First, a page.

By the end, I’d picked a side on a controversy about the mental health and legal financial arrangement of a woman I’d never met and for whose medical condition I have no further knowledge. You will too.
Did it have artistic/Intellectual value?
Rating: Pretty formulaic but somewhat meritorious
The structure of the documentary is pretty straightforward and not unlike many interview style “walk down memory lane” type interviews you’ve seen many times over. It is in fact quite reminiscent to me of the Diana in Her Own Words documentary produced for UK’s Channel 4 but less interesting in that “Diana’s” entire narration was her own words from her interviews. But Framing Britney has that sort of feel and structure.
The real merit comes from the story editing in choosing which moments in Britney Spears’s storied history were the most significant and which would elicit the most personal response from the viewers. The film achieves an optimum in this way, squarely framing Britney as victim and heroine – omitting footage where Britney could be more easily cast as an unhinged or unwell individual and opting for footage where she may seem unstable but the actors around her seem the most predatory. The effect is an important element to the film’s overall quality.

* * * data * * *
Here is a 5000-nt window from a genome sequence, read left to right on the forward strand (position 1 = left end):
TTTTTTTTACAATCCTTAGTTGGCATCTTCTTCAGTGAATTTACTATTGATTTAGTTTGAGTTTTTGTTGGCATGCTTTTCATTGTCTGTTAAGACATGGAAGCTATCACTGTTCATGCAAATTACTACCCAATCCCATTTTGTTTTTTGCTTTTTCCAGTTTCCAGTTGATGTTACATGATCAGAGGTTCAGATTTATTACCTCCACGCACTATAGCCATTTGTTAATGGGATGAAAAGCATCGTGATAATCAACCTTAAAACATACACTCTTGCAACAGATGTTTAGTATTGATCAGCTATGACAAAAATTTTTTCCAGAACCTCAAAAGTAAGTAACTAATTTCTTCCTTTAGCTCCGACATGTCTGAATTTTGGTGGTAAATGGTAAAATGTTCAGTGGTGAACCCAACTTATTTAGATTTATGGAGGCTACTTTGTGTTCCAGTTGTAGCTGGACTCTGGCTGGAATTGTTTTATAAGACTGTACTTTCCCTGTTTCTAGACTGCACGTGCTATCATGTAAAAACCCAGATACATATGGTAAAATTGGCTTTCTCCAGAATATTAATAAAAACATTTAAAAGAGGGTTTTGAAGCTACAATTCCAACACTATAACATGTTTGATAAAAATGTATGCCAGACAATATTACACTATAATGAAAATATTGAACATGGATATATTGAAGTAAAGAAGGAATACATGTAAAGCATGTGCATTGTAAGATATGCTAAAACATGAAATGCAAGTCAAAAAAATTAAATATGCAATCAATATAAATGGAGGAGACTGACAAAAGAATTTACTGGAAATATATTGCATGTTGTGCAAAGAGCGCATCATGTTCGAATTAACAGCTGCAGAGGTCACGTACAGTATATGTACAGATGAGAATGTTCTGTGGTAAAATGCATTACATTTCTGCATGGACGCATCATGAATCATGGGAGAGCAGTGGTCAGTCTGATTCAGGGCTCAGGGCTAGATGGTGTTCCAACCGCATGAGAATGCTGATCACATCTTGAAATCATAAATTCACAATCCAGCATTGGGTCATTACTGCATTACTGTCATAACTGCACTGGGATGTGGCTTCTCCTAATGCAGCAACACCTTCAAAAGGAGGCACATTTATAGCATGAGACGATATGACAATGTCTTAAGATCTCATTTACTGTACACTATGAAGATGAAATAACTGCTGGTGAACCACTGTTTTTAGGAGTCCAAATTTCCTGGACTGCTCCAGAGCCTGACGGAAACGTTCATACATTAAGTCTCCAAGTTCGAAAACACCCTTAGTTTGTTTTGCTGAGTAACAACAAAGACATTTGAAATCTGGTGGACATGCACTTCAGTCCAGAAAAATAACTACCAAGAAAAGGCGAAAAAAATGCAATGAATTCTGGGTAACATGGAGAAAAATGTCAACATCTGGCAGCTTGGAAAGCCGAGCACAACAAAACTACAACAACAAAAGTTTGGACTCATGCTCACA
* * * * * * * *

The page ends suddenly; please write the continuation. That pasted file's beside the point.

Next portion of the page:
However, some of the historical rewriting is a bit too obvious to let go. There is no incident in Britney Spears’ life since the age of 17 that America hasn’t know about including me. For me there were several moments in the documentary where I was thinking “well thats not the whole story” or “I don’t remember it going exactly that way.” Its important for a documentary to choose a narrative and stick with it, but you lose your viewer if there are obvious inconsistencies which the viewer would be well aware of. The doc steps away from the full context of the truth a few too many times to keep me totally enraptured.